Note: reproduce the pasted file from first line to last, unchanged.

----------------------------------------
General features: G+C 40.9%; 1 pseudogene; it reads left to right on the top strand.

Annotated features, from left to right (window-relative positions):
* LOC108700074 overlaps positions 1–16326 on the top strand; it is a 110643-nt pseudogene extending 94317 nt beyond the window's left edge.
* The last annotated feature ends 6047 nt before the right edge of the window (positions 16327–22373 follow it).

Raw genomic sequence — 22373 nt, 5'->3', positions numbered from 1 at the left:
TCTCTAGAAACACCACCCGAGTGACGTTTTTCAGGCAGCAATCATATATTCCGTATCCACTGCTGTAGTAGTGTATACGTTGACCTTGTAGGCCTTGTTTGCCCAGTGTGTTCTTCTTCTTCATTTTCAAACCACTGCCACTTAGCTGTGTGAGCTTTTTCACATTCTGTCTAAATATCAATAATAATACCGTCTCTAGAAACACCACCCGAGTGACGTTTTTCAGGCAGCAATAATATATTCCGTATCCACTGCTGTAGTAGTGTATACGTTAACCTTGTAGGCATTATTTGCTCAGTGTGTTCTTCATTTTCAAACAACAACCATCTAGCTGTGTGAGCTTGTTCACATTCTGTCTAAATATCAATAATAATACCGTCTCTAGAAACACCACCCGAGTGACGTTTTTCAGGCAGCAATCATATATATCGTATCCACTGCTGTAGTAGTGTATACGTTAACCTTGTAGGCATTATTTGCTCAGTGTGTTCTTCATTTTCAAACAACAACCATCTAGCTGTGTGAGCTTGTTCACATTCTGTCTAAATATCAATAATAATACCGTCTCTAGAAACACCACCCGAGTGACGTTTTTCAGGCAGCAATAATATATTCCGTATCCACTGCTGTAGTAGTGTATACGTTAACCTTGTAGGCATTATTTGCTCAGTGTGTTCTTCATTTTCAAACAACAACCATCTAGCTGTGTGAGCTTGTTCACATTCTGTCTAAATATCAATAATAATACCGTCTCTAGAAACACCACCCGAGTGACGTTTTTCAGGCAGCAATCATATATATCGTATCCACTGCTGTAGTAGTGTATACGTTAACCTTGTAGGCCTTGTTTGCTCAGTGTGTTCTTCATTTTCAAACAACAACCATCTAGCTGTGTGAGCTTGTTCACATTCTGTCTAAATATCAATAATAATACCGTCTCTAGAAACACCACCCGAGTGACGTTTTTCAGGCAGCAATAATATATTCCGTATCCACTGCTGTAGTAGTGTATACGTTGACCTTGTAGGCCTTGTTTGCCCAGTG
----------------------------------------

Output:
General features: G+C 40.9%; 1 pseudogene; it reads left to right on the top strand.

Annotated features, from left to right (window-relative positions):
* LOC108700074 overlaps positions 1–16326 on the top strand; it is a 110643-nt pseudogene extending 94317 nt beyond the window's left edge.
* The last annotated feature ends 6047 nt before the right edge of the window (positions 16327–22373 follow it).

Raw genomic sequence — 22373 nt, 5'->3', positions numbered from 1 at the left:
TCTCTAGAAACACCACCCGAGTGACGTTTTTCAGGCAGCAATCATATATTCCGTATCCACTGCTGTAGTAGTGTATACGTTGACCTTGTAGGCCTTGTTTGCCCAGTGTGTTCTTCTTCTTCATTTTCAAACCACTGCCACTTAGCTGTGTGAGCTTTTTCACATTCTGTCTAAATATCAATAATAATACCGTCTCTAGAAACACCACCCGAGTGACGTTTTTCAGGCAGCAATAATATATTCCGTATCCACTGCTGTAGTAGTGTATACGTTAACCTTGTAGGCATTATTTGCTCAGTGTGTTCTTCATTTTCAAACAACAACCATCTAGCTGTGTGAGCTTGTTCACATTCTGTCTAAATATCAATAATAATACCGTCTCTAGAAACACCACCCGAGTGACGTTTTTCAGGCAGCAATCATATATATCGTATCCACTGCTGTAGTAGTGTATACGTTAACCTTGTAGGCATTATTTGCTCAGTGTGTTCTTCATTTTCAAACAACAACCATCTAGCTGTGTGAGCTTGTTCACATTCTGTCTAAATATCAATAATAATACCGTCTCTAGAAACACCACCCGAGTGACGTTTTTCAGGCAGCAATAATATATTCCGTATCCACTGCTGTAGTAGTGTATACGTTAACCTTGTAGGCATTATTTGCTCAGTGTGTTCTTCATTTTCAAACAACAACCATCTAGCTGTGTGAGCTTGTTCACATTCTGTCTAAATATCAATAATAATACCGTCTCTAGAAACACCACCCGAGTGACGTTTTTCAGGCAGCAATCATATATATCGTATCCACTGCTGTAGTAGTGTATACGTTAACCTTGTAGGCCTTGTTTGCTCAGTGTGTTCTTCATTTTCAAACAACAACCATCTAGCTGTGTGAGCTTGTTCACATTCTGTCTAAATATCAATAATAATACCGTCTCTAGAAACACCACCCGAGTGACGTTTTTCAGGCAGCAATAATATATTCCGTATCCACTGCTGTAGTAGTGTATACGTTGACCTTGTAGGCCTTGTTTGCCCAGTG